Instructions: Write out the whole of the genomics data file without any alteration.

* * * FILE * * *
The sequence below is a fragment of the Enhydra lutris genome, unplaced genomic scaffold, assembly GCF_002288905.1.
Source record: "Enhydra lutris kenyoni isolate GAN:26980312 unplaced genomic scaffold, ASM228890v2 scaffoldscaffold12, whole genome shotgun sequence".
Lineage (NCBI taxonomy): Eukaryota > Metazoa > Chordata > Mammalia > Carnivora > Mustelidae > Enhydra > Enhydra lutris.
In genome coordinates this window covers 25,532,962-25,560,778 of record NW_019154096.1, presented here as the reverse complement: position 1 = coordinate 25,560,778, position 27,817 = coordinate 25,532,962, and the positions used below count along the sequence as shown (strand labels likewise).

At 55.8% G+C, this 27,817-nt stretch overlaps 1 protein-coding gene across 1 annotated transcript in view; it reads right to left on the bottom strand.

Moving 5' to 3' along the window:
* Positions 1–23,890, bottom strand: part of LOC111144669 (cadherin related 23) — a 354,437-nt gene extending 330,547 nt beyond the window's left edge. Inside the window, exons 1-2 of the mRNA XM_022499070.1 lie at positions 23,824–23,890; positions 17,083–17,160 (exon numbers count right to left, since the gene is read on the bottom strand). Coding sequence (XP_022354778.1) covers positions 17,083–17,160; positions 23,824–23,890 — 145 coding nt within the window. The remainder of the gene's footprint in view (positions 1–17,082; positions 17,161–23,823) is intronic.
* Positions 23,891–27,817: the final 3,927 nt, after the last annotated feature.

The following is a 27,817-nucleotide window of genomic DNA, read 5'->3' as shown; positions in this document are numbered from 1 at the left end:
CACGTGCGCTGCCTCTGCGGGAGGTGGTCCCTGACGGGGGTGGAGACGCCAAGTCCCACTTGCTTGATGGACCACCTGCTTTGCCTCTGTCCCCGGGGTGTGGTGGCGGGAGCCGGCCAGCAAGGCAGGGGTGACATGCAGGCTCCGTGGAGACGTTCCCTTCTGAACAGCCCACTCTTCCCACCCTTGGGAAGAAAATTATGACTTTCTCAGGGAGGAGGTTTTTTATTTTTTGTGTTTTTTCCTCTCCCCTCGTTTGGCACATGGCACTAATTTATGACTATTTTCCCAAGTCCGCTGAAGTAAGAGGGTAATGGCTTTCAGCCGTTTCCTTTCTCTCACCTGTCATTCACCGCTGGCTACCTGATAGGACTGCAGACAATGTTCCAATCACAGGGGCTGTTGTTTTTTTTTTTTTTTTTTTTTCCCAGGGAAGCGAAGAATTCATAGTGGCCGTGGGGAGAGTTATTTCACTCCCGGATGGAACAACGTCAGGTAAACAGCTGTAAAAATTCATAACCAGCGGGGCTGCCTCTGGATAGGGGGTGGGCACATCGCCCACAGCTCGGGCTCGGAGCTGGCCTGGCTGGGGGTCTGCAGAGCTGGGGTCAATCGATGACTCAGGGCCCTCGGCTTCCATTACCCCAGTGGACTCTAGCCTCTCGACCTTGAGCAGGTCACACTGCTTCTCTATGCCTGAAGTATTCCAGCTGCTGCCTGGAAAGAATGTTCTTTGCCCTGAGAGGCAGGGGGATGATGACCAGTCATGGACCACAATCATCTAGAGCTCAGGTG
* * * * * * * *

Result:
The sequence below is a fragment of the Enhydra lutris genome, unplaced genomic scaffold, assembly GCF_002288905.1.
Source record: "Enhydra lutris kenyoni isolate GAN:26980312 unplaced genomic scaffold, ASM228890v2 scaffoldscaffold12, whole genome shotgun sequence".
Lineage (NCBI taxonomy): Eukaryota > Metazoa > Chordata > Mammalia > Carnivora > Mustelidae > Enhydra > Enhydra lutris.
In genome coordinates this window covers 25,532,962-25,560,778 of record NW_019154096.1, presented here as the reverse complement: position 1 = coordinate 25,560,778, position 27,817 = coordinate 25,532,962, and the positions used below count along the sequence as shown (strand labels likewise).

At 55.8% G+C, this 27,817-nt stretch overlaps 1 protein-coding gene across 1 annotated transcript in view; it reads right to left on the bottom strand.

Moving 5' to 3' along the window:
* Positions 1–23,890, bottom strand: part of LOC111144669 (cadherin related 23) — a 354,437-nt gene extending 330,547 nt beyond the window's left edge. Inside the window, exons 1-2 of the mRNA XM_022499070.1 lie at positions 23,824–23,890; positions 17,083–17,160 (exon numbers count right to left, since the gene is read on the bottom strand). Coding sequence (XP_022354778.1) covers positions 17,083–17,160; positions 23,824–23,890 — 145 coding nt within the window. The remainder of the gene's footprint in view (positions 1–17,082; positions 17,161–23,823) is intronic.
* Positions 23,891–27,817: the final 3,927 nt, after the last annotated feature.

The following is a 27,817-nucleotide window of genomic DNA, read 5'->3' as shown; positions in this document are numbered from 1 at the left end:
CACGTGCGCTGCCTCTGCGGGAGGTGGTCCCTGACGGGGGTGGAGACGCCAAGTCCCACTTGCTTGATGGACCACCTGCTTTGCCTCTGTCCCCGGGGTGTGGTGGCGGGAGCCGGCCAGCAAGGCAGGGGTGACATGCAGGCTCCGTGGAGACGTTCCCTTCTGAACAGCCCACTCTTCCCACCCTTGGGAAGAAAATTATGACTTTCTCAGGGAGGAGGTTTTTTATTTTTTGTGTTTTTTCCTCTCCCCTCGTTTGGCACATGGCACTAATTTATGACTATTTTCCCAAGTCCGCTGAAGTAAGAGGGTAATGGCTTTCAGCCGTTTCCTTTCTCTCACCTGTCATTCACCGCTGGCTACCTGATAGGACTGCAGACAATGTTCCAATCACAGGGGCTGTTGTTTTTTTTTTTTTTTTTTTTTCCCAGGGAAGCGAAGAATTCATAGTGGCCGTGGGGAGAGTTATTTCACTCCCGGATGGAACAACGTCAGGTAAACAGCTGTAAAAATTCATAACCAGCGGGGCTGCCTCTGGATAGGGGGTGGGCACATCGCCCACAGCTCGGGCTCGGAGCTGGCCTGGCTGGGGGTCTGCAGAGCTGGGGTCAATCGATGACTCAGGGCCCTCGGCTTCCATTACCCCAGTGGACTCTAGCCTCTCGACCTTGAGCAGGTCACACTGCTTCTCTATGCCTGAAGTATTCCAGCTGCTGCCTGGAAAGAATGTTCTTTGCCCTGAGAGGCAGGGGGATGATGACCAGTCATGGACCACAATCATCTAGAGCTCAGGTG